Hamas is awaiting developments. As far as it is concerned, the “border operation” it mounted this week against Israel with tens of thousands of Gaza residents storming the fence was successful; the eyes of the world are directed once again at the Gaza Strip after a long hiatus of disinterest.
Hamas is seeking, obviously, to end the blockade imposed by Israel on Gaza in 2007, and it is operating in accordance with a familiar modus operandi honed over more than a decade. The first stage is to put out feelers to see whether Israel is willing to discuss a long-term cease-fire. When Israel turns them down, Hamas launches a second, violent stage, in a bid to bring Israel to the negotiating table to discuss a deal it failed to achieve with its initial, conciliatory moves.
Following the 2007 coup by Izz ad-Din al-Qassam Brigades, the Hamas military arm, and its ousting of the Fatah movement that had ruled the Gaza Strip, Hamas was left with responsibility for the lives of Gaza’s residents, who currently number some 2 million. Then-Prime Minister Ehud Olmert rejected Hamas proposals for a cease-fire in return for an opening of the border crossings. At that point, Hamas began lobbing rockets at Israel in a bid to draw Israel into Egyptian-mediated negotiations, promising a truce in return for an easing of the blockade.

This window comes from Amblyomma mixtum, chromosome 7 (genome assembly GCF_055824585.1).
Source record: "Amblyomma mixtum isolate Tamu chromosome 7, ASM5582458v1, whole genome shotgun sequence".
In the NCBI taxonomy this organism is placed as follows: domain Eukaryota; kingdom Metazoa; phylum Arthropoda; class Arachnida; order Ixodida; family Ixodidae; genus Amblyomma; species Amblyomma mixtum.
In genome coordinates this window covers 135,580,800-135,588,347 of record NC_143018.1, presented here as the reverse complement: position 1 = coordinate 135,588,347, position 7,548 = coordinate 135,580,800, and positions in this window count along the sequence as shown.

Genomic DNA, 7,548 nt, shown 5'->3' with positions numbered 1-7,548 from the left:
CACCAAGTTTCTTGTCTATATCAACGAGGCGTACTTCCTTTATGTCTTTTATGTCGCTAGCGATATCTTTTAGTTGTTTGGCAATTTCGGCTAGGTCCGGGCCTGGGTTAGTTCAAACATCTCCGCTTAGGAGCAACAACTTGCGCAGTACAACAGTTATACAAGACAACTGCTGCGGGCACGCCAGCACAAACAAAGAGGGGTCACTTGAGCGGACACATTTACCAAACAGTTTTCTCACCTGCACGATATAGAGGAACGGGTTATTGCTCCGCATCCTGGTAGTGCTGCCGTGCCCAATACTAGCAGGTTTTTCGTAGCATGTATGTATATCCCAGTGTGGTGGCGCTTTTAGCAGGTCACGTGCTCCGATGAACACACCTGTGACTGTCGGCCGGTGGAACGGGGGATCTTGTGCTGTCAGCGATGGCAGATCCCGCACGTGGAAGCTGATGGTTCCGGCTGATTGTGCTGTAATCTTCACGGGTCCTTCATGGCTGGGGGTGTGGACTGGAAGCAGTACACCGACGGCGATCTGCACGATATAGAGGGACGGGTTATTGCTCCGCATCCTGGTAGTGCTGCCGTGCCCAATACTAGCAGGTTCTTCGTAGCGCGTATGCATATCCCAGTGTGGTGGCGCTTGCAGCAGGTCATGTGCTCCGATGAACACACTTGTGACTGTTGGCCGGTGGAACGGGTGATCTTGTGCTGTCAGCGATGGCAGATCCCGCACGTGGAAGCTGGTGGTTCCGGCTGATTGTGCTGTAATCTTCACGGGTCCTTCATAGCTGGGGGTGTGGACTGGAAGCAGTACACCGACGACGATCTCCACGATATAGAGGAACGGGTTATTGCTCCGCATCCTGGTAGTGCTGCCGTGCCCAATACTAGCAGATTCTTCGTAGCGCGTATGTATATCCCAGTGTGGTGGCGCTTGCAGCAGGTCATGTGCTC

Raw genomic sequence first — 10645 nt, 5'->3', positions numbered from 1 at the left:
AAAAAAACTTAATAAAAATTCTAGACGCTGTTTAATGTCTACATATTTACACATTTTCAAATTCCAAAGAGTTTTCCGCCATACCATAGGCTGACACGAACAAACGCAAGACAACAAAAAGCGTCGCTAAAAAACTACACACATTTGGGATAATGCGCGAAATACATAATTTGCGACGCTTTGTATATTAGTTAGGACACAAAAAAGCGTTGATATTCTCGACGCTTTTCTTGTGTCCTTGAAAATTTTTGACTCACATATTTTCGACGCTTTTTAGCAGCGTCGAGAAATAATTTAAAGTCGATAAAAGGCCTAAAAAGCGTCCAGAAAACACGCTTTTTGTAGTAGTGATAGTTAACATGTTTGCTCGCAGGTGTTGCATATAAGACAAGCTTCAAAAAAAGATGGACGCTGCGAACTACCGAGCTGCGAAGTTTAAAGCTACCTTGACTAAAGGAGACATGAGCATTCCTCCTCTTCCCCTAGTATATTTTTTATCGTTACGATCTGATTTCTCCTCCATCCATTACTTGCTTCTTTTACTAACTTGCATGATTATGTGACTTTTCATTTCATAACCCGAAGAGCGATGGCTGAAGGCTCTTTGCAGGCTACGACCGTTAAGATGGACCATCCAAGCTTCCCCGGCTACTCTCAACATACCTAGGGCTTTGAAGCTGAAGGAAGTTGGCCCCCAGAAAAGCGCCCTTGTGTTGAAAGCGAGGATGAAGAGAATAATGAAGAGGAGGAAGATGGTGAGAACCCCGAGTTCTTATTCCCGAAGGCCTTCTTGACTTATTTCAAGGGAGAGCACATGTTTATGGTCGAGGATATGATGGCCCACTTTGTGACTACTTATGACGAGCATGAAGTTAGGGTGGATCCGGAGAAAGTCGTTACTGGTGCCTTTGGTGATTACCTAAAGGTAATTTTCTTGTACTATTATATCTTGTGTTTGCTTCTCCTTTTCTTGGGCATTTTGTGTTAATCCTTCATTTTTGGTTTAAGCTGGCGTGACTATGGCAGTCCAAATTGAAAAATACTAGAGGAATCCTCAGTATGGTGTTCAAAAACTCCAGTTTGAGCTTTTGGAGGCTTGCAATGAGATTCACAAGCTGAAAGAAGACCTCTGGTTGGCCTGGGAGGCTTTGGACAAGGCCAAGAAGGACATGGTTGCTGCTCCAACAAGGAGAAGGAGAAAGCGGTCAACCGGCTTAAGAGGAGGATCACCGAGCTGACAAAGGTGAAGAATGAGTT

This went on for 10 years. Each round of violence with Gaza, including three major military operations codenamed Cast Lead in December 2008, Pillar of Defense in November 2012 and Protective Edge in July 2014, ended in short negotiating sessions in Cairo. Hamas was not interested merely in a cessation of hostilities; it was offering a truce in return for a relaxation of the blockade. The organization wanted to present the Palestinians with a significant achievement justifying the heavy price paid by Gazans.
Hamas succeeded only in expanding the variety of raw materials and foodstuffs Israel allowed into the Gaza Strip, but failed to achieve economic independence for Gaza. While Israel allowed 800 and even 1,000 supply trucks to cross into Gaza daily in 2015, the local purchasing power weakened to such an extent that supply outstripped demand. These days, only 300 supply trucks unload their wares at the Kerem Shalom border goods terminal every day.